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What is the effect of traffic on public health.  By public, I mean people who are out in public, showing their faces, like walkers and bikers, not “public” as in collective population, or traffic, as in those moving through and to all of our places in cars, trucks and SUVs.

This is not an easy question to answer.  Not because studies haven’t been published, but that those studies are mostly on the supreme measure of health: getting killed.  If there is research on the stress effects of driving in traffic, is there also work on the stress effects of walking next to traffic, or biking in traffic?  There is, but for expediency’s sake, I’ll revisit this article later to add links.  It’s Wednesday afternoon, already.

As before, I am not as interested in the risk of a rare and catastrophic injury or death that is so well documented, at least when it happens after being hilt by a car.  I am more interested in the stress, anxiety and behavior that request with they death in mind.  If driving is the most stressful thing we do, how stressful Is walking or biking next a street full of traffic, each vehicle large and fast enough to kill us with a simple, careless twitch of the steering wheel?

As always, children are more susceptible to death from traffic than adults, because they do no t know the ways of the road.  The awful reality that they are trapped on an island in a sea of traffic has not yet sunk in.  Though they do get killed more often than adults because of their nonchalance.

Designing sidewalks to be stress free is not as simple as wide and far away from the street.  As I’ve mentioned before, sometime a street can be com;eye without sidewalks, if the traffic is light, slow and wary enough.  If the sidewalk is placed too far away from the road, or not at all, traffic speeds along heedless of walkers, and walkers know their place in this scheme.  They have none.  Especially pleasant is the guardrail behind the sidewalk, with the implicit message that the safety of traffic is more implicit than the knees of walkers.

Another concern for the biker and walker of traffic is air, noise and risk pollution.  This is of course greatest where the cars are, like arterials, parking lots and anyplace there is a lot of stop and go traffic.  Though freeways and  arterials do carry more traffic than other roads, they can sometimes emit fewer air  pollutants than local and connector roads.  Traffic emits most of its noxious pollutants in the first mile of every journey, as engines warm up and pollution controls take over.  The most polluting highways in America are freeways during rush hours, however, as the stop and go traffic on these congested regional highways continually accelerate and decelerate.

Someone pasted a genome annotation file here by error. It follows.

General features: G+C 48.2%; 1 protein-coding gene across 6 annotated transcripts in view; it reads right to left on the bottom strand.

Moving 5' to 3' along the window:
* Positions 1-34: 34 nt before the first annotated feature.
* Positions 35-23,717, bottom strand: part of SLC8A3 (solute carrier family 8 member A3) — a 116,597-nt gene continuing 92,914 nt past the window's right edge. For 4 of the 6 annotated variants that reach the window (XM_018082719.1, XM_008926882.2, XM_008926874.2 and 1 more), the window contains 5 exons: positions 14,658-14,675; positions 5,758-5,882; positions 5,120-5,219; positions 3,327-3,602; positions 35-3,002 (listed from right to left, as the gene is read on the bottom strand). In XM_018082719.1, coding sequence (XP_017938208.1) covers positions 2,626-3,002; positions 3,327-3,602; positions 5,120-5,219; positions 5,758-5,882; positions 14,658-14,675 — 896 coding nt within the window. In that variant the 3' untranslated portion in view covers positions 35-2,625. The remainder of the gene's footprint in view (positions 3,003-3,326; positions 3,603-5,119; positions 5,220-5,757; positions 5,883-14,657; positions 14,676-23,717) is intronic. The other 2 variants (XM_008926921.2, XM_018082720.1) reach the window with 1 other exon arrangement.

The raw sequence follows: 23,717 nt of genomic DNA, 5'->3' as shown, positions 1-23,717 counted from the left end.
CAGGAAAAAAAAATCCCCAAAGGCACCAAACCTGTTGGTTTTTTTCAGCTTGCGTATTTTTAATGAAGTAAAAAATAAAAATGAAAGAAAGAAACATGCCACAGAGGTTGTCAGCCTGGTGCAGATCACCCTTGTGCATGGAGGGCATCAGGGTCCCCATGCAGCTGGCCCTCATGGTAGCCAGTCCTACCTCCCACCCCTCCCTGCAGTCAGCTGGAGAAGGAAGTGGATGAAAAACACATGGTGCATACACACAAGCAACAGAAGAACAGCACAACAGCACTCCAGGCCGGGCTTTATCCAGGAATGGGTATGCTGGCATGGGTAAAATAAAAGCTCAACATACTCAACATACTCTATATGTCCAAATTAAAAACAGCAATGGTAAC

Noise and risk pollution is higher on high-speed, high-volume arterials, however.  One of the great ironies of traffic is “induced traffic”, the principle that a 10% increase in arterial capacity will be met by a 9% increase in traffic *within the first year*.  This only makes sense, as relieving the congestion pressure from a popular arterial will induce more traffic to use that arterial.  This makes many highway expansions seem pointless, even though they have improved the ability of the network to move traffic by one (1) lane.  The traffic on surrounding roads gets better.  This is a bum deal for the neighbors of the expanded road, however, as they have endured a year of construction diversions and noise, all for the benefit of even more traffic in their front yards.

Finally, some wags might say that the decreased density over the last century has led to mrs for walkers and bikers, since they have to move longer distances to get to anything useful n this landscape.  While this is likely the case for those too poor to afford a car or the very rare few dedicated to biking no matter what the risks, the more likely effect of making biking and walking so inconvenient that that most people will scrimp and save to buy a car instead.